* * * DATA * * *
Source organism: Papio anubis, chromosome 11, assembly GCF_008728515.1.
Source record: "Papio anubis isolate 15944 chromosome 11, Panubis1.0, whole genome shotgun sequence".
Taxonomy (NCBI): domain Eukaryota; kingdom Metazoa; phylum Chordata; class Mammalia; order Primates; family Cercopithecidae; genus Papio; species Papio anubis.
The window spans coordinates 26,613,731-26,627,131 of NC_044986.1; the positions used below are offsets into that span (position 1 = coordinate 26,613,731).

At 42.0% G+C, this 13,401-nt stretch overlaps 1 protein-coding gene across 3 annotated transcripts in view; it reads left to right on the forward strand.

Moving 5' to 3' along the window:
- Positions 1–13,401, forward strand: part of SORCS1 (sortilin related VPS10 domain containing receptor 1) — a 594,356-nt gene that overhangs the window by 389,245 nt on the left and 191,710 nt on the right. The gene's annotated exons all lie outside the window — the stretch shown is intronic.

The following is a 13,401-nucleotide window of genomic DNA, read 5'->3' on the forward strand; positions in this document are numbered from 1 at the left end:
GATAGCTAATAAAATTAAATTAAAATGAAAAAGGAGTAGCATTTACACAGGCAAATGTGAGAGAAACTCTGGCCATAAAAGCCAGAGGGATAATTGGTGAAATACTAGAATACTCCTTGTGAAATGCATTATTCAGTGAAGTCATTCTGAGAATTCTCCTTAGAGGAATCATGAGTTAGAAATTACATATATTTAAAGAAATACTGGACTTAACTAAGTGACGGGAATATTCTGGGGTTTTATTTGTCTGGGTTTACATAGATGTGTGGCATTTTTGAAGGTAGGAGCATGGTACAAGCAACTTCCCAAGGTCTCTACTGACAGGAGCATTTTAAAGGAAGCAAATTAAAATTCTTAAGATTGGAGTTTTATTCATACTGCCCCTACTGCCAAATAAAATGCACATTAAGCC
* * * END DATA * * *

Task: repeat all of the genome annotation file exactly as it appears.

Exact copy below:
Source organism: Papio anubis, chromosome 11, assembly GCF_008728515.1.
Source record: "Papio anubis isolate 15944 chromosome 11, Panubis1.0, whole genome shotgun sequence".
Taxonomy (NCBI): domain Eukaryota; kingdom Metazoa; phylum Chordata; class Mammalia; order Primates; family Cercopithecidae; genus Papio; species Papio anubis.
The window spans coordinates 26,613,731-26,627,131 of NC_044986.1; the positions used below are offsets into that span (position 1 = coordinate 26,613,731).

At 42.0% G+C, this 13,401-nt stretch overlaps 1 protein-coding gene across 3 annotated transcripts in view; it reads left to right on the forward strand.

Moving 5' to 3' along the window:
- Positions 1–13,401, forward strand: part of SORCS1 (sortilin related VPS10 domain containing receptor 1) — a 594,356-nt gene that overhangs the window by 389,245 nt on the left and 191,710 nt on the right. The gene's annotated exons all lie outside the window — the stretch shown is intronic.

The following is a 13,401-nucleotide window of genomic DNA, read 5'->3' on the forward strand; positions in this document are numbered from 1 at the left end:
GATAGCTAATAAAATTAAATTAAAATGAAAAAGGAGTAGCATTTACACAGGCAAATGTGAGAGAAACTCTGGCCATAAAAGCCAGAGGGATAATTGGTGAAATACTAGAATACTCCTTGTGAAATGCATTATTCAGTGAAGTCATTCTGAGAATTCTCCTTAGAGGAATCATGAGTTAGAAATTACATATATTTAAAGAAATACTGGACTTAACTAAGTGACGGGAATATTCTGGGGTTTTATTTGTCTGGGTTTACATAGATGTGTGGCATTTTTGAAGGTAGGAGCATGGTACAAGCAACTTCCCAAGGTCTCTACTGACAGGAGCATTTTAAAGGAAGCAAATTAAAATTCTTAAGATTGGAGTTTTATTCATACTGCCCCTACTGCCAAATAAAATGCACATTAAGCC